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Foreign Tax Credits for Dividend Stocks

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US tax forms
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Dividend stocks are very popular in the United States, because they provide investors with a steady stream of income over time. But before diving into international dividend stocks, you may want to do some homework first. Many countries withhold taxes out of the dividends distributed by a foreign company, which can impact your effective dividend yields.

Dividend Tax Withholdings

Investing in U.S. dividend stocks is a fairly straightforward process. After receiving dividends from the stocks you own, you include them on your tax return and pay income tax. If they are held in a tax-favored account, like an IRA, then you don’t pay any tax on them. Unfortunately, foreign dividend stocks are a bit more complicated.

The difference is that dividends paid by a foreign corporation may be subject to tax by that corporation’s home country. In theory, this means that you may have to file separate tax returns for each country in which you receive dividends. The dividend tax rates themselves also differ from country to country, which means you should ask your broker for the exact rates.

Using Foreign Tax Credits

The U.S. Internal Revenue Service (IRS) offers either a foreign tax credit or an itemized deduction for taxes accrued in a foreign country on a foreign source of income that are subject to U.S. tax on the same income, such as stock dividends. Notably, these tax credits are only applicable to offset taxes paid in the U.S., so some retirees may not benefit.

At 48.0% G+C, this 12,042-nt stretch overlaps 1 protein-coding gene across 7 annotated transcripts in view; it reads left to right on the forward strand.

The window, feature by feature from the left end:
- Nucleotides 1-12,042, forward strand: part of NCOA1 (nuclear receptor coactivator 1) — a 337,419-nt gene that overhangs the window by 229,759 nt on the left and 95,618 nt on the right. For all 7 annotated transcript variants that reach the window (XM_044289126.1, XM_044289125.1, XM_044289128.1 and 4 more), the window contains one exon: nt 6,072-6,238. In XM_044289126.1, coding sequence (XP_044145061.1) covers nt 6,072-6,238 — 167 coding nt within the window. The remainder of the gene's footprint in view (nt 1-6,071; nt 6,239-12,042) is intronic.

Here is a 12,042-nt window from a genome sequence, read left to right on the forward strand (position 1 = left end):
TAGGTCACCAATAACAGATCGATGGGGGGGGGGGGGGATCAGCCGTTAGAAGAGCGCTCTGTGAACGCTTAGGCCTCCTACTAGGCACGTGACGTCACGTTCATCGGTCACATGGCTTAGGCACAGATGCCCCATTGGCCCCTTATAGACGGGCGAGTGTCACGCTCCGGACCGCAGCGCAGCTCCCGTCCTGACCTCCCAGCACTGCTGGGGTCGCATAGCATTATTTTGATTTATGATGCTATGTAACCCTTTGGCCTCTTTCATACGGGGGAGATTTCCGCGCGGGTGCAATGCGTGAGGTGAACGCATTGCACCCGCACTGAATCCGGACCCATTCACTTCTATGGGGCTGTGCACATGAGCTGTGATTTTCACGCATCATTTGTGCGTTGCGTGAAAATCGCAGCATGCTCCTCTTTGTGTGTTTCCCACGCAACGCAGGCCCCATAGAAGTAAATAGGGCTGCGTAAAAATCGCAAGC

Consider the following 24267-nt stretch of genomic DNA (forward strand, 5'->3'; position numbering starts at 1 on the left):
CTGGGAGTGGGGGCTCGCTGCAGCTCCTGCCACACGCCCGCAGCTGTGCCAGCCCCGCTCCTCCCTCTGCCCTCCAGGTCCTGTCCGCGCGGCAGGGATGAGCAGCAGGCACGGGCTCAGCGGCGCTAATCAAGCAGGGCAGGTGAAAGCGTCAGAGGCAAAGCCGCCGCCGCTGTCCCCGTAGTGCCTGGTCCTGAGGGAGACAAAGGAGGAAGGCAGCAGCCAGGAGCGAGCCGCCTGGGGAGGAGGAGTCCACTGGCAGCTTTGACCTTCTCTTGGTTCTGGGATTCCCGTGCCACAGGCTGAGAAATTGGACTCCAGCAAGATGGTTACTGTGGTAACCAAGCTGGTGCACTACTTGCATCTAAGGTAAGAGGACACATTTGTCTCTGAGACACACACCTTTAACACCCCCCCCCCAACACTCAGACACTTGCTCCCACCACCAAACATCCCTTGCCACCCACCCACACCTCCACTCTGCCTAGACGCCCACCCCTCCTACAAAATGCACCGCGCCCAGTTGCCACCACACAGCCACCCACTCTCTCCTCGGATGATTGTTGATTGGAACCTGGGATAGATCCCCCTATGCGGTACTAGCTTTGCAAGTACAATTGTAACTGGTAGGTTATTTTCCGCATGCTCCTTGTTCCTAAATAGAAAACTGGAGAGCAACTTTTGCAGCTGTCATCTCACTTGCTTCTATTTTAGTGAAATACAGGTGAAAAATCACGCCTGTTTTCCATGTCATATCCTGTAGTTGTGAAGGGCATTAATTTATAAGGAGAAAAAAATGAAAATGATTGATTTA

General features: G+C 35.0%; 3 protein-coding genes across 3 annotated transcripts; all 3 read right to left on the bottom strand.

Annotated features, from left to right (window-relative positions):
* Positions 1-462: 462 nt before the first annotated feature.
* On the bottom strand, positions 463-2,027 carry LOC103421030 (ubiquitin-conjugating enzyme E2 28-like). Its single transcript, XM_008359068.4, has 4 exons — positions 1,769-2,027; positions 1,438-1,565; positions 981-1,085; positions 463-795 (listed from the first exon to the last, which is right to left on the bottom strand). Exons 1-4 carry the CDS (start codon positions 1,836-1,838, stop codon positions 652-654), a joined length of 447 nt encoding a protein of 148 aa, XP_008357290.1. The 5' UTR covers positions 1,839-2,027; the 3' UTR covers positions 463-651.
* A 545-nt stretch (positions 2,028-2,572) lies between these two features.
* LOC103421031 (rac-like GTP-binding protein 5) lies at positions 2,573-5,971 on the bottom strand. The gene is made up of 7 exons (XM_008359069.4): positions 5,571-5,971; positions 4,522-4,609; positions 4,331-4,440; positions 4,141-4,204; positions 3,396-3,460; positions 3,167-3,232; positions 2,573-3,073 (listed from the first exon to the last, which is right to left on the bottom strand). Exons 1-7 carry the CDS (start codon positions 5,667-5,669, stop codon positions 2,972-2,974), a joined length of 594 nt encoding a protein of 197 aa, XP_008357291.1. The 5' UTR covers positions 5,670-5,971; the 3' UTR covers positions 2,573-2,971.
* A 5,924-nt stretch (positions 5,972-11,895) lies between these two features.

Normally, investors receiving less than $300 in foreign tax credits can file for the credits directly on Form 1040, if the shares in question are held in a traditional brokerage account and a Form 1099-DIV was received listing the foreign taxes paid. Otherwise, it may be necessary to file Form 1116 in order to apply for the tax credit and attach it to Form 1040.

Finally, the foreign tax credit is not applicable in some circumstances. First, the credit cannot exceed your foreign sources of income divided by your worldwide total taxable income. And second, certain countries that are not on good terms with the United States may be ineligible for the foreign tax credit, including countries that the U.S. is at war with, for instance.

Retirement Account Issues

Those with retirement accounts, such as 401(k)s, IRAs and Roth IRAs, should pay special attention to these issues. Since there is no income tax owed in the U.S. on the dividends, any foreign taxes withheld on dividend stocks in these accounts are lost forever. In countries where dividend taxes can be higher than 20%, this can significantly reduce effective dividend yields.

There are a few countries either do not withhold any taxes on dividends or have special provisions for U.S. investors. As a result, investors with tax-advantaged accounts may want to limit their foreign dividend stock investments to these countries.

Tax Treaties & Final Notes

Most countries have tax treaties with the U.S., which may help bring down the tax rates for investors in foreign dividend stocks. But in some cases, the tax rates may differ from broker to broker, since each broker must file paperwork with foreign authorities. In some cases, individual investors can also choose to take this route to receive a discounted rate.

In the end, foreign dividend stocks can be tricky business for investors. But in general, it’s important to remember a few key points when investing in foreign dividend stocks:

  • The U.S. offers a foreign tax credit for investors who are at risk of double-taxation by paying dividend taxes to both a foreign country and the U.S.
  • Retirement accounts are not eligible for the foreign tax credit, since they would not have otherwise owed the taxes in the U.S.
  • Investors should ask their brokers to learn about dividend tax rates in different countries, since the rates vary between country and even financial institution.

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